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Jim Poulter Author of Books on Aboriginal Culture and Child Protection
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Integrating Theory and Practice

– A new heuristic paradigm for social work practice

Journal article published in Australian Social Work, Vol. 58, No. 2, June 2005, pp199-212.


Eclecticism in social work has been criticised because interventions may be based on theories that have incompatible basic assumptions. The author offers a structural analysis of theories informing social work practice, according to each theory’s basic assumptions about the nature of human society as either conflict or consensus and human behaviour as a product of either free will or determinism. Four basic paradigms of practice in social work are created as quadrants within a circle and labelled respectively as the Functionalist, Existentialist, Humanist, and Structuralist paradigms. The structure is then modified to establish a fifth ‘Heuristic Paradigm’ as an inner circle. The author suggests that Heuristic Paradigm theories are those that best accommodate the paradoxical coexistence of free will and determinism, and also conflict and consensus. Heuristic practice is therefore not seen simply as intuitive eclecticism, but an active and reflective use of various theories as ‘heuristic tools’ to shape practice interventions and thereby build practice wisdom.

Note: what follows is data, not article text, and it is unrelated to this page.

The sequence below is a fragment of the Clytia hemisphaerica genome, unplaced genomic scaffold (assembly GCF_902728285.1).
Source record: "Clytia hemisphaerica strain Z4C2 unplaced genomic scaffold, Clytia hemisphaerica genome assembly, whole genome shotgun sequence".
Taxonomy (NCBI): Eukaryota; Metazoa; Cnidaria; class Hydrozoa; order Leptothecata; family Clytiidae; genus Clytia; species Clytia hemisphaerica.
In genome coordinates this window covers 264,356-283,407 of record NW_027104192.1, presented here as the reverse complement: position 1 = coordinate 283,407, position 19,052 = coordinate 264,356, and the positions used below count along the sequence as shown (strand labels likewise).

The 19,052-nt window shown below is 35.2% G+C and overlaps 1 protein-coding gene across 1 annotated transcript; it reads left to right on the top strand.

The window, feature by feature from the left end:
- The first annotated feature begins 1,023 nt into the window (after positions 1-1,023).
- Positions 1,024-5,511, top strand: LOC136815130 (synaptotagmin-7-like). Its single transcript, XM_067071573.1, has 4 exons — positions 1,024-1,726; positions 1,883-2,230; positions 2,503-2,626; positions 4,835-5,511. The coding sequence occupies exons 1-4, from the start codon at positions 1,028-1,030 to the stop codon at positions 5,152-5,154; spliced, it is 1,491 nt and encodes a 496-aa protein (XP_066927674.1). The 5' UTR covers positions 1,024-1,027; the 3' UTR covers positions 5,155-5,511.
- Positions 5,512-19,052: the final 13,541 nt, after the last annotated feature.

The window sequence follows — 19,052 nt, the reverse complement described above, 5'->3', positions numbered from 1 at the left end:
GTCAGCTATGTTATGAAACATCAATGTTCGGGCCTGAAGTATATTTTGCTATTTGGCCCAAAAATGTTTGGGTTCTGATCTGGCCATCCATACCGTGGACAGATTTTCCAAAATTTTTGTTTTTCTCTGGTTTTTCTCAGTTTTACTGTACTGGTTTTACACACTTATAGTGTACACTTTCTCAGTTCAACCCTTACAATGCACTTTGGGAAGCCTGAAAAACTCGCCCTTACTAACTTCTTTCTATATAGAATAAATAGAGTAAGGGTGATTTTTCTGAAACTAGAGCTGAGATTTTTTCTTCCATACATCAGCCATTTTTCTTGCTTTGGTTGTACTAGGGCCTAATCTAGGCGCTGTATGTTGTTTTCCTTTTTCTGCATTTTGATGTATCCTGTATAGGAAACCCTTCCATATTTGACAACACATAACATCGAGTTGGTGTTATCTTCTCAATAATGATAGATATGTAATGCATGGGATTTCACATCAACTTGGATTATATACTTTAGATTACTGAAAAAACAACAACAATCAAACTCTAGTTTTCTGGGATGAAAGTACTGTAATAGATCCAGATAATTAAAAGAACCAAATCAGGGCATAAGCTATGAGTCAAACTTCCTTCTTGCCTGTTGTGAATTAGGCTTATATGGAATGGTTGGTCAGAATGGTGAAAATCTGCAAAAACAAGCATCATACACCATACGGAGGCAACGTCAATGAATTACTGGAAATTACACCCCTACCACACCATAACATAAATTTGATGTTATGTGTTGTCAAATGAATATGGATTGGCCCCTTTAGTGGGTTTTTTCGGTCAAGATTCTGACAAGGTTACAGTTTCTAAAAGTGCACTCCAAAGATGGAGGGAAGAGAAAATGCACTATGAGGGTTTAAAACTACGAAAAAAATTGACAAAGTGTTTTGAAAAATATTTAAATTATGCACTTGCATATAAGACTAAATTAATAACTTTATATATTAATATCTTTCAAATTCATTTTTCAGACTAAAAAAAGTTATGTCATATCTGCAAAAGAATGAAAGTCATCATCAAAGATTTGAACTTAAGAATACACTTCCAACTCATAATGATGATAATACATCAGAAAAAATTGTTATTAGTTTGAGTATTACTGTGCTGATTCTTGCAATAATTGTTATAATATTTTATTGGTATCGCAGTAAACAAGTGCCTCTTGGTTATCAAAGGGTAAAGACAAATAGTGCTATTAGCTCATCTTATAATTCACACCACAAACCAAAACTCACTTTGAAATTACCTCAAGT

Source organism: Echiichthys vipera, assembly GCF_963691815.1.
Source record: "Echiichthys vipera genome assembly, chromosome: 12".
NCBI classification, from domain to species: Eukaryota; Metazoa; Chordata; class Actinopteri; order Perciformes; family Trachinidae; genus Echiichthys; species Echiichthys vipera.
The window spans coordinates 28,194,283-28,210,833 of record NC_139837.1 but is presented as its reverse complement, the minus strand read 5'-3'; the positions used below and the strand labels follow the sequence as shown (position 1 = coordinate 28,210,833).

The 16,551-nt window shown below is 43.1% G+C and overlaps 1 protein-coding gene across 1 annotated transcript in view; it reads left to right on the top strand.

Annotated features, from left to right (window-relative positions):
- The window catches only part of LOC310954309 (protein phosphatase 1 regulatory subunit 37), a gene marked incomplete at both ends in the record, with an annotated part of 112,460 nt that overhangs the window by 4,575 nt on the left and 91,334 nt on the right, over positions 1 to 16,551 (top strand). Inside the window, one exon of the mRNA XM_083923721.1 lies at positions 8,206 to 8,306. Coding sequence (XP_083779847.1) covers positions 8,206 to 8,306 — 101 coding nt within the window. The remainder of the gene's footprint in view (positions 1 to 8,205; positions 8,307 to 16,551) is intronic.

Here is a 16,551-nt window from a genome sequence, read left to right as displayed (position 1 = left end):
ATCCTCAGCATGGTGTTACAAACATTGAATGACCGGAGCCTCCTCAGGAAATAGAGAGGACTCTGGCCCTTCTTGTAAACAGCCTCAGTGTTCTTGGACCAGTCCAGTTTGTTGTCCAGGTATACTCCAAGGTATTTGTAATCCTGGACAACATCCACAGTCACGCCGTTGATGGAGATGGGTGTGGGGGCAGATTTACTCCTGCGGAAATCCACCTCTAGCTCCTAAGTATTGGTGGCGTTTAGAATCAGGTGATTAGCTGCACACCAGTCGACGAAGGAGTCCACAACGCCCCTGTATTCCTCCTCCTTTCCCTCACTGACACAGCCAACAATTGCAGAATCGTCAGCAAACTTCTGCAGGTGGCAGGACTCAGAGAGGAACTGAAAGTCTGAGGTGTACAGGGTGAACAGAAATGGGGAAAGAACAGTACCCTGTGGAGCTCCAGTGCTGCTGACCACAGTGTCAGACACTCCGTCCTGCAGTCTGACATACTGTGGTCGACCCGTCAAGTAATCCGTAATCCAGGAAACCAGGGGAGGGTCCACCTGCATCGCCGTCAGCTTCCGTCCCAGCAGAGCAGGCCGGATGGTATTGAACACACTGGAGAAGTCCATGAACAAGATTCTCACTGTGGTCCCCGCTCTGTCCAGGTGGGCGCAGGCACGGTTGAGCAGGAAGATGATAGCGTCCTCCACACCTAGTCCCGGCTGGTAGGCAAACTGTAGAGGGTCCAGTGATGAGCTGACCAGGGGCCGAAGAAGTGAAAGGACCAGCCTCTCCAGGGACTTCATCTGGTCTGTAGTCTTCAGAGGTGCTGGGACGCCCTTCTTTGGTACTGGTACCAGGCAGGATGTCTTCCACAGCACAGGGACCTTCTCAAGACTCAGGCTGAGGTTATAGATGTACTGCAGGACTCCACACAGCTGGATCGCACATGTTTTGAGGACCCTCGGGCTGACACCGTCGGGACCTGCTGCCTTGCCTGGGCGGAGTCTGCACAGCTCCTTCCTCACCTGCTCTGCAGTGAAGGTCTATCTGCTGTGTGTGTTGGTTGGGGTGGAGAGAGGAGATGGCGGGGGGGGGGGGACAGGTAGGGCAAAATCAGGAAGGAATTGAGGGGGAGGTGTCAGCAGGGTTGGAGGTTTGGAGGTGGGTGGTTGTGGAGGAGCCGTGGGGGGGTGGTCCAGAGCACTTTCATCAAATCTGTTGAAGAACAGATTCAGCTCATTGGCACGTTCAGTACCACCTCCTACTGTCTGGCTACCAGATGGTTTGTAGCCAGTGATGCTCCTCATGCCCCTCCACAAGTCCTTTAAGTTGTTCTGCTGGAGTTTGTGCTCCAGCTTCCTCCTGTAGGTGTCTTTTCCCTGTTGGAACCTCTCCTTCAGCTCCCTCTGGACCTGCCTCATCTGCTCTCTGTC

This article is in effect a synopsis of my text ‘An Integrated Theory of Practice in Social Work’ as readers will see from the table of contents of the text, a review of the eclectic theory base of social work forms chapter one on its own. Chapter two is devoted to a comprehensive paradigm analysis and identifies four traditional paradigms of theory and practice. Chapters three to six then in turn analyse the theory base to each of these four traditional paradigms. Chapter seven provides a summary and analysis of how all these diverse theories are able to be utilised harmoniously in practice and the social work value base is identified as metatheory guiding the application of these theories. Readers will however need to be aware that my thinking has evolved considerably since the production of this journal article in 2005. Whilst the basic concepts and frameworks have remained consistent over time, there have been many developments. A number of changes in nomenclature have therefore been made to properly reflect these developments and in this sense the 2005 article is now redundant.

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